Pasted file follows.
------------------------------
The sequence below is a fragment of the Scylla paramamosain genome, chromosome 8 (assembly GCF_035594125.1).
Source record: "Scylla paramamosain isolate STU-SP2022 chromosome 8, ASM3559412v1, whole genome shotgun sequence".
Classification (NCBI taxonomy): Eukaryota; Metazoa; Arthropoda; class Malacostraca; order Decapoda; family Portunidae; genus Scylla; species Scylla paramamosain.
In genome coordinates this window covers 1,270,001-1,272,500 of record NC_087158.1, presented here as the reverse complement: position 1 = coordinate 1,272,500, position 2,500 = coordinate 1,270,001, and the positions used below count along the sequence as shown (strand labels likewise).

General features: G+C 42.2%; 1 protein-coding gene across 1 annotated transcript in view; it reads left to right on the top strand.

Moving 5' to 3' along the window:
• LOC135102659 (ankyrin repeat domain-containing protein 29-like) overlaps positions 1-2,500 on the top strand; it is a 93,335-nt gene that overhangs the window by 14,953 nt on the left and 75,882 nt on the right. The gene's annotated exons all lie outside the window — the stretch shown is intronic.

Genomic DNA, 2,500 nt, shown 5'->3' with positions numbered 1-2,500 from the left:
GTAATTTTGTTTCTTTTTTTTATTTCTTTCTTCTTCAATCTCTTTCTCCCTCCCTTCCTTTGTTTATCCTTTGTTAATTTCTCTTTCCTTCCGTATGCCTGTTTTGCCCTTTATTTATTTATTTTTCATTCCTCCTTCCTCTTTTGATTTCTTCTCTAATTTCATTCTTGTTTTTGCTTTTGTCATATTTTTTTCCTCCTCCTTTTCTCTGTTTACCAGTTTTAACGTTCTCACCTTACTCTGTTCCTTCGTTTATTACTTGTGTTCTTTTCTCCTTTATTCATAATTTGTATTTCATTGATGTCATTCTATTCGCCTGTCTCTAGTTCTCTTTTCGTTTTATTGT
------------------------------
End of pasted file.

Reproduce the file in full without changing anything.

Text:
The sequence below is a fragment of the Scylla paramamosain genome, chromosome 8 (assembly GCF_035594125.1).
Source record: "Scylla paramamosain isolate STU-SP2022 chromosome 8, ASM3559412v1, whole genome shotgun sequence".
Classification (NCBI taxonomy): Eukaryota; Metazoa; Arthropoda; class Malacostraca; order Decapoda; family Portunidae; genus Scylla; species Scylla paramamosain.
In genome coordinates this window covers 1,270,001-1,272,500 of record NC_087158.1, presented here as the reverse complement: position 1 = coordinate 1,272,500, position 2,500 = coordinate 1,270,001, and the positions used below count along the sequence as shown (strand labels likewise).

General features: G+C 42.2%; 1 protein-coding gene across 1 annotated transcript in view; it reads left to right on the top strand.

Moving 5' to 3' along the window:
• LOC135102659 (ankyrin repeat domain-containing protein 29-like) overlaps positions 1-2,500 on the top strand; it is a 93,335-nt gene that overhangs the window by 14,953 nt on the left and 75,882 nt on the right. The gene's annotated exons all lie outside the window — the stretch shown is intronic.

Genomic DNA, 2,500 nt, shown 5'->3' with positions numbered 1-2,500 from the left:
GTAATTTTGTTTCTTTTTTTTATTTCTTTCTTCTTCAATCTCTTTCTCCCTCCCTTCCTTTGTTTATCCTTTGTTAATTTCTCTTTCCTTCCGTATGCCTGTTTTGCCCTTTATTTATTTATTTTTCATTCCTCCTTCCTCTTTTGATTTCTTCTCTAATTTCATTCTTGTTTTTGCTTTTGTCATATTTTTTTCCTCCTCCTTTTCTCTGTTTACCAGTTTTAACGTTCTCACCTTACTCTGTTCCTTCGTTTATTACTTGTGTTCTTTTCTCCTTTATTCATAATTTGTATTTCATTGATGTCATTCTATTCGCCTGTCTCTAGTTCTCTTTTCGTTTTATTGT